In the 1960s, George C. Wallace of Alabama and Hendrik Verwoerd of South Africa were seen as the very emblems of white racism in America and South Africa, respectively. George Wallace's infamous "stand in the schoolhouse door," and his proclamation of, "segregation now, segregation tomorrow, segregation forever," are key moments in America's shameful history of racism. Similarly, Verwoerd's meticulous construction of an apartheid state served to marginalize and stigmatize South Africa in the world's collective understanding.
This dissertation argues that both of these men were moved personally, profoundly, and specifically by their respective people's history of defeat, submission and intractable defiance. These factors created their worldview, motivated their political stances, determined the nature and tone of their political communication and strategy, and ultimately led to the madness that ended their national political careers. Moreover, memory was the most powerful weapon in each of their political arsenals, and they both deployed it with conscious deftness and knowing skill. This study suggests a certain universality to the idea of white victimhood in the face of advanced by subjugated peoples. Finally, the dissertation presents a continuity to this story that extends beyond the lives of these two men by demonstrating how precisely they transform from historical actors who make use of memory for their own purposes, to units of memory within broader histories being constructed to serve grander national political narratives.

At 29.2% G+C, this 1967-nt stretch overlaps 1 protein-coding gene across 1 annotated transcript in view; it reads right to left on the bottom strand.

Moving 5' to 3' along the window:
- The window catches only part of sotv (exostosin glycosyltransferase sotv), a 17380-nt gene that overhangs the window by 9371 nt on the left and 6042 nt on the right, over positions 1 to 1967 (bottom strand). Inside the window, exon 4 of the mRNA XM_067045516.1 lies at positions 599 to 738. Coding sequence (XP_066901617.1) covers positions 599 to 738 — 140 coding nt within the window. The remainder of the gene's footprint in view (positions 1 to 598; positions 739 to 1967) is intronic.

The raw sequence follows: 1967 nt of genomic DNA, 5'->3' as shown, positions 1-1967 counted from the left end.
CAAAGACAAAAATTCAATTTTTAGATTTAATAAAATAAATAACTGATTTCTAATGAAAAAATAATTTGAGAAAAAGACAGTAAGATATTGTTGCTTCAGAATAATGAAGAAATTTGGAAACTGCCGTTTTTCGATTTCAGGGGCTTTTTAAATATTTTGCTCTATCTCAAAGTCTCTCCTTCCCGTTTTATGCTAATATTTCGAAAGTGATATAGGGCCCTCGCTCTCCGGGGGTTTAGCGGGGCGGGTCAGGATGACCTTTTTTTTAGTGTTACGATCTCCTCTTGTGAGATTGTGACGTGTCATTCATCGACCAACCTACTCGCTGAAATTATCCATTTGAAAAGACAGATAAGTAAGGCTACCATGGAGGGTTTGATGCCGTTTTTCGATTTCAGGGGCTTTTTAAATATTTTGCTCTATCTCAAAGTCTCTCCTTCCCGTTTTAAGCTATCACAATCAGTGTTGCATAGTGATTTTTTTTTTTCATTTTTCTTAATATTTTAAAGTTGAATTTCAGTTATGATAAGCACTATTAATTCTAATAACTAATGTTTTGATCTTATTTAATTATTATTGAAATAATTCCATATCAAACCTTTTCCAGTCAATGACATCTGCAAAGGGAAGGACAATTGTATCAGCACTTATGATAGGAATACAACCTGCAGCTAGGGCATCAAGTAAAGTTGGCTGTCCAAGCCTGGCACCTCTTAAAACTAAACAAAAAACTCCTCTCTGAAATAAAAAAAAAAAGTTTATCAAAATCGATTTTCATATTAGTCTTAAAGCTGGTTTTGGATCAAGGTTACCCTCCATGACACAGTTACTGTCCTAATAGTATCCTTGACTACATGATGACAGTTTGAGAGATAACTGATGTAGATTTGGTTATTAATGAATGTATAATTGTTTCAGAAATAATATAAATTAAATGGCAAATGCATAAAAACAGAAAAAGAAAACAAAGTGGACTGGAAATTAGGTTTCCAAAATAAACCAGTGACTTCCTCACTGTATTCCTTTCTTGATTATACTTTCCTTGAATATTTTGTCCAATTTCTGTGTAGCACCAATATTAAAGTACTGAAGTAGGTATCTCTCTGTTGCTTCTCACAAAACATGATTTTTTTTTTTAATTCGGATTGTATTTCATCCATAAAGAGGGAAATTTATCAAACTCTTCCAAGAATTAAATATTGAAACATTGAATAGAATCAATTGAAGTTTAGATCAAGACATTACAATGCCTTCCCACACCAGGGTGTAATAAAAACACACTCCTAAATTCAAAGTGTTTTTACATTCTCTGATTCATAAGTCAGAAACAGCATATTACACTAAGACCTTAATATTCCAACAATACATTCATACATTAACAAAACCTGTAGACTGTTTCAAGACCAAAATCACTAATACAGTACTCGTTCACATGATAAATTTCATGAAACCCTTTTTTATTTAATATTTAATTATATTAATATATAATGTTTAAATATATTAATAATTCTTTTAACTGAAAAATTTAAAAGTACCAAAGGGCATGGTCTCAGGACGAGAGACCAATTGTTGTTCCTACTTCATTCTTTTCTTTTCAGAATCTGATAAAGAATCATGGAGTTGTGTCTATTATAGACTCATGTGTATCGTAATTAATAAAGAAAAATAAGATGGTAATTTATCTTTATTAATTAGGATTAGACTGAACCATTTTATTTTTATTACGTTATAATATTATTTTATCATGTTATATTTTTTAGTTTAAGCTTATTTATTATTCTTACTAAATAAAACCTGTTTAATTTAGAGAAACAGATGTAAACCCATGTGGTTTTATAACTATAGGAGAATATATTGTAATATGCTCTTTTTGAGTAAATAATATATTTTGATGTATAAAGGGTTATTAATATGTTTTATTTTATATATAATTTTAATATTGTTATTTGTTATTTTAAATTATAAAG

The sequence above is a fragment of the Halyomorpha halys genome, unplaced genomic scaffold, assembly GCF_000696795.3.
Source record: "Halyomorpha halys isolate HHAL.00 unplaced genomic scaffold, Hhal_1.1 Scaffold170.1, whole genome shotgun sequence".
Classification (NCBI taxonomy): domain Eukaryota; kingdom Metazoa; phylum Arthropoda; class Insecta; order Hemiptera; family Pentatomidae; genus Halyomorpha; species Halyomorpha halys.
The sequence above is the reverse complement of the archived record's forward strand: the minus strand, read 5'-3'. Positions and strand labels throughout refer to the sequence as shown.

The dissertation makes extensive use of state archives in Alabama; the personal papers of Verwoerd and Wallace in Bloemfontein, South Africa and Tuscaloosa, Alabama; of British and American intelligence reports at the British National Archives in London; of Presidential Papers in the President John F. Kennedy Library in Boston; an array of newspaper, magazine, secondary sources; and, finally, of government publications supplied by the Parliamentary Library in Cape Town.
|School Location:||United States -- Connecticut|
|Source:||DAI-A 76/07(E), Dissertation Abstracts International|
|Subjects:||African history, American history, South African Studies|
|Keywords:||Alabama, Apartheid, Historical memory, Segregation, South Africa, Verwoerd, Hendrik, Wallace, George|
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